The art work provided was substantial and hard to look at, in some cases, as the grief and power and emotion was clear.<br><br>
REACHE is a Puget Sound area organization, our sole purpose is to put on one 8 hour conference in the spring. We are hard at work at the 2009 conference.<br><br>
There are not tapes or mp3 soundtracks available.<br><br>
If anyone wants more information, please PM me!<br><br>
Warmly,<br>
Sharon
 

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Swedish First Hill stopped doing VBACs last summer because they couldn't commit to having OBs in house 24/7.
 

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off topic (sort of) but how can a facility that delivers babies not commit to having OB's available 24/7? is it just that they are 15 minutes out or something? Because there are all kinds of scenarios where an emergency csection (or other OB assistance) could be necessary besides VBACs.<br><br>
At that point, isn't the hospital a glorified birth center and be advertising itself as such? That argument has always seemed so ridiculous to me because you're just a substandard facility if you don't have docs in house, not just ill equipped to deal with VBACs.
 

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Discussion Starter · #8 ·
Swedish Ballard stopped doing VBACs February of 2007. The OB group that practices there led this push.<br><br>
Swedish FH still does do VBACs and they always have in house OB's, almost 8000 births a year occur at that facility.<br><br>
And I totally agree with AmieV, pp, how can any facility that claims to be safe for birth, be ONLY safe for non-VBAC births? Don't emergencies occur with primips? This is an argument that angers me so much! If you can't do VBACS, then you can't do birth...any kind!<br><br>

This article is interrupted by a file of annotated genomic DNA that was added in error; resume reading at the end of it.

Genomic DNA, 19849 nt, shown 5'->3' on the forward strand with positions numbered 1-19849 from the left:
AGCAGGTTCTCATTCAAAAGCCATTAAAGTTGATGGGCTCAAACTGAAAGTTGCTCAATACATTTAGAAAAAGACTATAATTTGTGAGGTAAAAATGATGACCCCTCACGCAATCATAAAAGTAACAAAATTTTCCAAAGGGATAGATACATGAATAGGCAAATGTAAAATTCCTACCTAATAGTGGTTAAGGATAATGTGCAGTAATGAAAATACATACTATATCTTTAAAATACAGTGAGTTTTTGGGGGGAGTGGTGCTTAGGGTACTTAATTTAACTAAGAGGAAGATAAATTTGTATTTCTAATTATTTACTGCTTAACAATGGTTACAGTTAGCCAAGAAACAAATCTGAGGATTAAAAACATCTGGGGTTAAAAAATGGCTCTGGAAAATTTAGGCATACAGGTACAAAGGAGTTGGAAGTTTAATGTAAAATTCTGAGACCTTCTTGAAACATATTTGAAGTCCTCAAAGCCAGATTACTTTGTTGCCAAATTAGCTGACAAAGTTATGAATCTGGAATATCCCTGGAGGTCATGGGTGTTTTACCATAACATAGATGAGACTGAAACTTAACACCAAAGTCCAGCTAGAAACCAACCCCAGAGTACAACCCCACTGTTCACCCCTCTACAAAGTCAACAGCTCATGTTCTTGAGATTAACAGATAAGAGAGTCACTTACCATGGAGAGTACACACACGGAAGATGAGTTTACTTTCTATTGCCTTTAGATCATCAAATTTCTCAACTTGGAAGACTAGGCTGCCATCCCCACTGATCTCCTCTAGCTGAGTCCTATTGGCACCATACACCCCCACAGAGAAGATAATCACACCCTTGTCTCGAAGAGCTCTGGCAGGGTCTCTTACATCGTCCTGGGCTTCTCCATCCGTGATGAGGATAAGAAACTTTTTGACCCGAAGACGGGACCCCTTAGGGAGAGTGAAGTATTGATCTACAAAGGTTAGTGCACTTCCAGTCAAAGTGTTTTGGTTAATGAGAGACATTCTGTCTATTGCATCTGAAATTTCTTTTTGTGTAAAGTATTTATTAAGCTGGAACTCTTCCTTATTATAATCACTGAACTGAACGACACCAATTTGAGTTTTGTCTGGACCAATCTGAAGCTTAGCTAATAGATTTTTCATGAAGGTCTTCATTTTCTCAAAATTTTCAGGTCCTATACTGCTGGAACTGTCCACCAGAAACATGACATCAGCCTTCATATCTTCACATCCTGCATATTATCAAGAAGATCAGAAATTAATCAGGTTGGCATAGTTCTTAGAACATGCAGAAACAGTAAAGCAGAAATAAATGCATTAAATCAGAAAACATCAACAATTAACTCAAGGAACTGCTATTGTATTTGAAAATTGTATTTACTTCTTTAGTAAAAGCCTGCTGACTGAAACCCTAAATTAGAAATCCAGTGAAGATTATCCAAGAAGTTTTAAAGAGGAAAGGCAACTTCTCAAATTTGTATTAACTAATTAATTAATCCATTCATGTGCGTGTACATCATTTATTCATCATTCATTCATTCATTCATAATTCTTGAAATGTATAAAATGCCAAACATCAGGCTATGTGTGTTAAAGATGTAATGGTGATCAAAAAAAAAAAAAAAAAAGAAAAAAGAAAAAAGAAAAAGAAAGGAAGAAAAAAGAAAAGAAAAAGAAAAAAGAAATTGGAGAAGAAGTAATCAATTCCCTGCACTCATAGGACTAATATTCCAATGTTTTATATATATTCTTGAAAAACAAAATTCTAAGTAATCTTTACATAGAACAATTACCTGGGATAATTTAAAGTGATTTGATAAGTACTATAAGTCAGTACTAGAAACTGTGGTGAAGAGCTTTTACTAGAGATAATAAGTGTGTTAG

Hey, I have an idea, maybe women should just decide to stay home!
 

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That's very strange, because we've been getting a lot of women who have been told First Hill no longer does VBAC, and that the issue was that there was no OB guaranteed to be in house 24 hours a day (since they're all private practice and most of the time are not in house for their labors until they come in to catch). If they're still doing VBAC, great -- but then they've got a hell of a PR issue, because they're telling women they're not.
 

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<div style="margin:20px;margin-top:5px;">
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<div>Originally Posted by <strong>AmieV</strong> <a href="/community/forum/post/12295873"><img alt="View Post" class="inlineimg" src="/community/img/forum/go_quote.gif" style="border:0px solid;"></a></div>
<div style="font-style:italic;">off topic (sort of) but how can a facility that delivers babies not commit to having OB's available 24/7? is it just that they are 15 minutes out or something? Because there are all kinds of scenarios where an emergency csection (or other OB assistance) could be necessary besides VBACs.<br><br>
At that point, isn't the hospital a glorified birth center and be advertising itself as such? That argument has always seemed so ridiculous to me because you're just a substandard facility if you don't have docs in house, not just ill equipped to deal with VBACs.</div>
</td>
</tr></table></div>
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Hospitals with private practice docs generally do not have them 24/7 in house. The expectation is usually that they will be there within 30 minutes ("decision to incision"). A lot of smaller hospitals don't have 24 hour anesthesia (they get called in from home). In practice, in a busy hospital, there will be someone there 24/7, but no one legally required to be unless the hospital contracts to have a hospitalist model.